Monday, November 25, 2013

Tomorrowland Snapshots

Here are two terrific vintage snapshots of Tomorrowland, probably from the late 1960's. 

Crowds are pretty heavy in this first shot, with the Carousel of Progress mostly out-of-frame to our right, and the entrance to the Autopia mostly out-of-frame to our left. The Skyway station is almost dead ahead, and of course the wonderful Peoplemover glides silently overhead. Because this is a photo and has no sound.

I'm not sure if this was taken on the same day as the previous image, but it is possible; just a pivot to the right and there's the Carousel of Progress again; loads of folks are waiting to get in, while others are emerging from the top level (where the amazing Progress City model could be seen); guests had to walk down that inclined ramp which afforded some nice elevated views.


Nanook said...

Tomorrowland at its finest. It truly is "a city on the move"

Thanks, Major.

TokyoMagic! said...

And just below the Skyway station we can see the sign for The Mod Hatter hat stand......GROOVY!

Alonzo P Hawk said...

Between skyway, peoplemover, richfield sign and the clothes on the guests this first picture have very golden (yellow)feel about it. Busy day in a fun corner of the park. Nice shots.

It's like "clue" Disney style. Col. Mustard with the churro at the mod hatter.

Melissa said...

The yellow Skyway bucket so close to the matching yellow Peoplemover train gives the impression of a mother duck with her offspring trialing behind.

And it draws my eye to all the yellow shirts in the crowd below. Dig the dude in plaid shorts striking the Captain Morgan pose on the bench at the left.

What better illustration of the concept behind the CoP could there be than all those overlapping steel spiral ramps (stairs?) going around and around, taking people where they want to go?

Look on the bottom level of railing, right above the girl who's standing on the pavement, wearing blue shorts and a floral top. There's a girl in a white shirt; she has a long, brown ponytail, and she's standing kind of behind and to the right of the man in the blue shirt and gold watch with his left hand up by his face.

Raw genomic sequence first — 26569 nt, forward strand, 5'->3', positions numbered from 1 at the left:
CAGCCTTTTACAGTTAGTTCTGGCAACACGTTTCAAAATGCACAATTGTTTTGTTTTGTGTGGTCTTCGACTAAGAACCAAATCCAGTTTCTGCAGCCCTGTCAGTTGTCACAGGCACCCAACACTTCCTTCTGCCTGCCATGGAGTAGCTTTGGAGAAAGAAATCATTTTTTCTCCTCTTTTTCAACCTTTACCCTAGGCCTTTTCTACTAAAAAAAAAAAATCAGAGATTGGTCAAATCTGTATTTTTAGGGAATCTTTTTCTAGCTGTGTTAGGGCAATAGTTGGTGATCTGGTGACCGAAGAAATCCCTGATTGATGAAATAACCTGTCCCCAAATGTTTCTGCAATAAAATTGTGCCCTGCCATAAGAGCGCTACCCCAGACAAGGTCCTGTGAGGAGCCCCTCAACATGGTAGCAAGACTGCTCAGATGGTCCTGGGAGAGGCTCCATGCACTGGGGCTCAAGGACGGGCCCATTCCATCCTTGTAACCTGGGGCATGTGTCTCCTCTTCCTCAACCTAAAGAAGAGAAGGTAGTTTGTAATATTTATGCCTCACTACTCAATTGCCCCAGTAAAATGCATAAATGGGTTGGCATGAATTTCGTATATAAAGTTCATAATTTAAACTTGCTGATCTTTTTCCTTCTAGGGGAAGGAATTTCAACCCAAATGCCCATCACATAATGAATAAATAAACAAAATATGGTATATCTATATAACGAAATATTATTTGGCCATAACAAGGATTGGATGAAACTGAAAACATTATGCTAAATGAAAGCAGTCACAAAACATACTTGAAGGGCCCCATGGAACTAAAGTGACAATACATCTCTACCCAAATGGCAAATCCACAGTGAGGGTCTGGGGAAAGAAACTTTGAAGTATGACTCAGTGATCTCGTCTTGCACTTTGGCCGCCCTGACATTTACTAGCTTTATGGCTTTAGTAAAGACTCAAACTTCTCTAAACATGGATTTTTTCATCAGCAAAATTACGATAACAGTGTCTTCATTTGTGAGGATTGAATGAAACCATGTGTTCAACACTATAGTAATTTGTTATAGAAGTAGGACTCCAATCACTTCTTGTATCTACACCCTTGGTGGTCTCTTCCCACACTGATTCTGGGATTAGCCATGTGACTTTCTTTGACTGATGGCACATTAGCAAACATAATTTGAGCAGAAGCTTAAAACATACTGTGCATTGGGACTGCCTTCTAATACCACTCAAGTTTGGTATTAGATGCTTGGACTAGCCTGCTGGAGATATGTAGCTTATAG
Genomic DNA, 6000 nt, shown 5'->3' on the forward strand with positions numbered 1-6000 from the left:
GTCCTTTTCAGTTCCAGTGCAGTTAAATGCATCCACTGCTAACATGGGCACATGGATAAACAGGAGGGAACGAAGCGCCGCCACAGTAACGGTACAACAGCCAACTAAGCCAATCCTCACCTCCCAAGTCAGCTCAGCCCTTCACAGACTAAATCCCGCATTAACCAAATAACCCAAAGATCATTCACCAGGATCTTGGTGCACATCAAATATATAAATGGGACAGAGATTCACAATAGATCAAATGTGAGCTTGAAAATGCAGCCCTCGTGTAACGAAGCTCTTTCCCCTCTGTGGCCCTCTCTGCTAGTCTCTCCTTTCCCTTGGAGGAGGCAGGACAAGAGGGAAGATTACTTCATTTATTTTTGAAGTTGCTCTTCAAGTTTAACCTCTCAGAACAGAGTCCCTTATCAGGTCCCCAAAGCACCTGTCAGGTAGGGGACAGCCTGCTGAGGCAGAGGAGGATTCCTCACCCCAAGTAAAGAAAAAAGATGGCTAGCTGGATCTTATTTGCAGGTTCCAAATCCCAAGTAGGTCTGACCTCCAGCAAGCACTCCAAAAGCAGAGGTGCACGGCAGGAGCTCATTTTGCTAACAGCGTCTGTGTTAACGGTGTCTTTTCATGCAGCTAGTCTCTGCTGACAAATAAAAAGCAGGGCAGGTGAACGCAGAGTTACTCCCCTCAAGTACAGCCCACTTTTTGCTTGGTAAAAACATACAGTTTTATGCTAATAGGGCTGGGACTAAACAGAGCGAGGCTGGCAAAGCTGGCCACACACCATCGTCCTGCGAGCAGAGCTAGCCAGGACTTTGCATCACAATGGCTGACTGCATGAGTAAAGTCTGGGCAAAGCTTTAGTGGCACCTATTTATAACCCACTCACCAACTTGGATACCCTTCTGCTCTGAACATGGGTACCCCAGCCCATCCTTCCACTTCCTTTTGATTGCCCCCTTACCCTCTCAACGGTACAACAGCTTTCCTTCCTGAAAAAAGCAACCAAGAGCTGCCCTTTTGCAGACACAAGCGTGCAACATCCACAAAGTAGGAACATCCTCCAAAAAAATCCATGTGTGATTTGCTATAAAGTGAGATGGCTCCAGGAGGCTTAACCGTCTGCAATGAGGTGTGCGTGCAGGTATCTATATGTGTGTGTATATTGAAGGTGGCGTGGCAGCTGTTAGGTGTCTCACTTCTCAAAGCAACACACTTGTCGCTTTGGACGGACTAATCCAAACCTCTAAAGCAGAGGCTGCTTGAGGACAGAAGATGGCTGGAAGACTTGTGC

Is she wearing a floppy white sun hat, or is that some Monday morning babushka for Auntie Melissa right when she needs it on a freezing New York winter morning?

K. Martinez said...

Love all the lines and shades of blue on the Carousel of Progress' outer curved wall all framed in white. It was a great big beautiful tomorrow.

@Melissa - You're right. The first image sort of reminds me of a ducks-on-a-string pull toy I once had as a child where the lead mother duck and baby ducks where connected on string that you pulled along.

Extra nice set today. Thanks, Major.

Melissa said...

It's like "clue" Disney style. Col. Mustard with the churro at the mod hatter.

I was sorely tempted to buy the Haunted Mansion Clue™ board game, but I don’t know enough Disney/board game weirdos to play it with IRL. However, you’ve inspired me to brainstorm an “Extinct Disneyland” version of "Clue."

1. The Flower Mart
2. Monsanto House of the Future
3. Carousel of Progress/America Sings
4. Adventure Thru Inner Space
5. Tomorrowland Skyway Station
6. Pirate Ship Restaurant
7. Rainbow Ridge
8. Country Bear Jamboree
9. Swiss Family Treehouse

1. Tahitian Terrace Tiki Torch (Candlestick)
2. "E" ticket that gives you paper cuts (Knife)
3. Tom Sawyer Island fishing pole (Lead pipe)
4. Brown-painted toy rifle (Revolver)
5. "Disneyland" (not "Disney Parks") shopping bag (Rope)
6. Dish of Carnation™ brand ice cream that gives you an instant ice cream headache (Wrench)

1. Davy Crockett (brown token)
2. Zorro (black token)
3. Tomorrowland Spaceman (silver token)
4. Darkwing Duck (purple token)
5. Sub Lagoon Mermaid (green token)
6. Doc (red token)
7. Roger Rabbit (white token)
8. Tiki Room Barker Bird (blue token)
9. One of the Three Little Pigs (pink token

(I know one or two of the characters aren't completely extinct, but they used to be seen all the time and now are trotted out for special occasions once or twice a year at most.)

Secret passages are renamed “utilidors.” (I don’t care if there really were utilidors between the relevant attractions.)

The “Stairs” where the answer cards are kept will be, of course, the Carnation Plaza Gardens.

Instead of “Mr. Boddy,” the victim will be different with each gameplay, and will cycle through characters from lost shops and attractions:

1. Tom Morrow
2. Sam the Eagle
3. Mike Fink
4. The Frito Kid
5. Native American Ceremonial Dancer
6. The Wonderful Wizard of Bras

(No point including the settler with the burning cabin. Kind of an open-and-shut case there.)

Melissa said...

Hmm, I guess since Rainbow Ridge still exists as part of BTMRR, Room #7 had better be changed to Mine Train Through Nature's Wonderland.

Melissa said...

And I've made too many characters. I guess that's why they call is "brainstorming."

Tom said...

I was always intrigued by that random scattering of squares (I think they are lights) on the bow-tie overhang on the top deck of the carousel theater. By far, that was my favorite attraction to see as a kid.

I'm always hoping to come across a picture of the COP with my family in the frame somewhere; for some reason my folks weren't much into taking pictures then.

Major Pepperidge said...

Nanook, as you probably have guessed, I particularly loved these! There are a few more from the series coming up.